La selección natural, agente mejorador, idea fundamental del darwinismo

Corrí hasta el quiosco de periódicos más cercano y busqué todo lo que había sobre la crisis petrolera y los peligros de la energía nuclear. Acababa de decidir comprar un billete aéreo para ir a Nueva York.

-Vaya mundo en el que vivimos, ¿verdad? -el propietario era un negro delgado de mala dentadura y evidente peluca. Asentí, buscando monedas en los bolsillos del pantalón, deseando encontrar un banco de parque donde poder sumergirme en la dura evidencia de la casi distopía humana en que vivimos-.

– Pero podría ser peor, ¿verdad?

-Así es -dije-, o peor aún, podría ser perfecto.

El hombre se quedó mirándome mientras me alejaba por la calle con mi pequeño fajo de catástrofes condensadas.

W. Gibson. El contínuo de Gernsback

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Por encima de los doce o catorce significados diferentes que Darwin da en su obra principal a la Selección Natural (causa de extinción, medio de modificación,  proceso general,  agente,  poder o fuerza, preservación de caracteres, expresión de la bondad, agente y modificador autorizado,  supervivencia del más apto,  etcétera) y también por encima de la otra docena de significados adicionales que han venido dando los darwinistas a lo largo de la historia (ley, hipótesis, teoría, explicación, teorema, mecanismo, diseño sin diseñador);  pues bien,  digo: por encima de todo ello planea otro significado de índole principal…..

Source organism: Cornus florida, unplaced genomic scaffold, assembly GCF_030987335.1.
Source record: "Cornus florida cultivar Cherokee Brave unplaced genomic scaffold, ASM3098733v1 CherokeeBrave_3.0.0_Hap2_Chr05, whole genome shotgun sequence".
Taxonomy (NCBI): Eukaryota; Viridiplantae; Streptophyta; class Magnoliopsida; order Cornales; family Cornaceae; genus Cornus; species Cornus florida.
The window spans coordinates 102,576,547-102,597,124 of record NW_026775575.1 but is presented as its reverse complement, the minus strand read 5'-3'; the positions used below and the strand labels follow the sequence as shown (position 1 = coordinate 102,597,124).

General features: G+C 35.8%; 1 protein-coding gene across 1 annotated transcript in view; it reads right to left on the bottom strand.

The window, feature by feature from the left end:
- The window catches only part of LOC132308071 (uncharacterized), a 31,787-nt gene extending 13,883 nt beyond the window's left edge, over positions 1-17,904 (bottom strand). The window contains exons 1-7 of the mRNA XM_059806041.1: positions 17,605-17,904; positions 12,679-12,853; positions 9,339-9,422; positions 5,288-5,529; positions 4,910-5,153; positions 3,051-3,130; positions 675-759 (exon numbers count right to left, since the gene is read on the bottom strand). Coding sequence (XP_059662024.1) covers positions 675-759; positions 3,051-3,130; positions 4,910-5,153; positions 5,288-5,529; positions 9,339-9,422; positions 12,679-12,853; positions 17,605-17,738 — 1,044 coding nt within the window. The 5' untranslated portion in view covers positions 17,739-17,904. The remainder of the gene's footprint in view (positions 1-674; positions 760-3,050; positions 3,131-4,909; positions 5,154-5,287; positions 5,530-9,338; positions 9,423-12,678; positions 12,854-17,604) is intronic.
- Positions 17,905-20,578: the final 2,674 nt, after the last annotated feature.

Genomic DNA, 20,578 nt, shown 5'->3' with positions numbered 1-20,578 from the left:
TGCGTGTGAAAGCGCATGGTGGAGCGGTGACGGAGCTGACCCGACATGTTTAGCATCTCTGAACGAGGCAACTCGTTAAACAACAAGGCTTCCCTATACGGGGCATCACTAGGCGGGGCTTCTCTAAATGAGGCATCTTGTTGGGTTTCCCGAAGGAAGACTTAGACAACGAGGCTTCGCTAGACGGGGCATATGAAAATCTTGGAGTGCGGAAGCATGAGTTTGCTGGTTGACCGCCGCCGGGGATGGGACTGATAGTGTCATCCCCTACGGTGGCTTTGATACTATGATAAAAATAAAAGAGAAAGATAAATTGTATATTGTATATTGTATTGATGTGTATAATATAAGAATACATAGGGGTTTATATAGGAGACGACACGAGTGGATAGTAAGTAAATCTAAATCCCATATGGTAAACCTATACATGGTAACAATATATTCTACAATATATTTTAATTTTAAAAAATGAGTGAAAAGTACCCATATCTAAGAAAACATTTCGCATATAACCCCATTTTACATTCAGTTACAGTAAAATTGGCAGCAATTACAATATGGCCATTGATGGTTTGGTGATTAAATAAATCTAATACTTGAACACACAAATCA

Encontramos en la obra de Darwin una idea fundamental.  En lo más alto y por encima de estos veintitantos significados diferentes yace oculta la clave de todo el darwinismo: el  profundo y más verdadero significado del término Selección Natural  ¿Cuál?

Iva Mendes lo describía hace poco  en su blog humor darwinista en una entrada titulada en portugués “Seleção Natural como agente aperfeiçoador”.

Muchos son los párrafos de la obra capital de Darwin en los que se expresa esta idea de la Selección Natural como Agente Perfeccionador o en español, Agente Mejorador.